As doubts grow over China’s vast “Belt and Road” trade infrastructure project, the EU is launching an alternative plan for Asia that it says will not saddle countries with debt they cannot repay.

EU member countries are expected to sign off on the new “Asia connectivity strategy” – which aims to improve transport, digital and energy links while promoting environmental and labour standards – in time for a major summit of European and Asian leaders next month.

Brussels insists the scheme is not a response to any other player, but its launch comes as the sheen fades on Beijing’s “new Silk Road” initiative, which envisions railways, roads and ports being built across the globe using billions of dollars in Chinese loans.

Federica Mogherini, the EU’s diplomatic chief, said talks have been going on for several months with a number of Asian countries that were “interested in looking at the European way”.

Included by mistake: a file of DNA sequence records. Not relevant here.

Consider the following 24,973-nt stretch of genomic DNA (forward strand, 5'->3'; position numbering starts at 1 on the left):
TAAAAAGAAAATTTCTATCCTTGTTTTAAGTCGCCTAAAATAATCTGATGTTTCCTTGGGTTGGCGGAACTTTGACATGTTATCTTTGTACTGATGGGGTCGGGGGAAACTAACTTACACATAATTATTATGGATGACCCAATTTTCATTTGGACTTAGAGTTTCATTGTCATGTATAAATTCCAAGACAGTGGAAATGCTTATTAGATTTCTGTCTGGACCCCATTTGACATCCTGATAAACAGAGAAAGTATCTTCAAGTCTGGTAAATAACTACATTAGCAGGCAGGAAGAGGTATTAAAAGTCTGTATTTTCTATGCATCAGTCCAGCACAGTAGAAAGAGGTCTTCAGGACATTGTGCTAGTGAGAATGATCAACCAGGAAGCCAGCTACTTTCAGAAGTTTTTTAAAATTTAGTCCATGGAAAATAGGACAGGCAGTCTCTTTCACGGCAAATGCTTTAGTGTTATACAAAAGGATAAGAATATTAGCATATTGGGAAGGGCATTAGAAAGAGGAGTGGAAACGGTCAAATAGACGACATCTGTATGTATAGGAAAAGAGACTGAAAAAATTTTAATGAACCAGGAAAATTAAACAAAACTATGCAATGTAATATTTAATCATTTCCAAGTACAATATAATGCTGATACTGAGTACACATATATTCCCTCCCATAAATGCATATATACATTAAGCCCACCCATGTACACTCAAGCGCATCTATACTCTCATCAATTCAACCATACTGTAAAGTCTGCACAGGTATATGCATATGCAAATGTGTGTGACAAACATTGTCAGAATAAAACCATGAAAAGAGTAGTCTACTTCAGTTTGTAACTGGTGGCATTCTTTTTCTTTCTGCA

“Our initiative will aim at creating jobs and economic growth and benefits for the local communities,” she told reporters.

“I would not say if this is different from other’s proposal but this is our proposal.”

The new strategy comes after European Commission President Jean-Claude Juncker called for a more muscular EU foreign policy to match the bloc’s economic clout, taking on not just US President Donald Trump’s “America First” approach but also China’s energetic involvement in Africa and Asia.

President Xi Jinping said earlier this month that China’s trade with Belt and Road countries had exceeded $5 trillion, with outward direct investment surpassing $60 billion.

But some countries are beginning to question whether the strings attached to the money make it more of a burden than a benefit.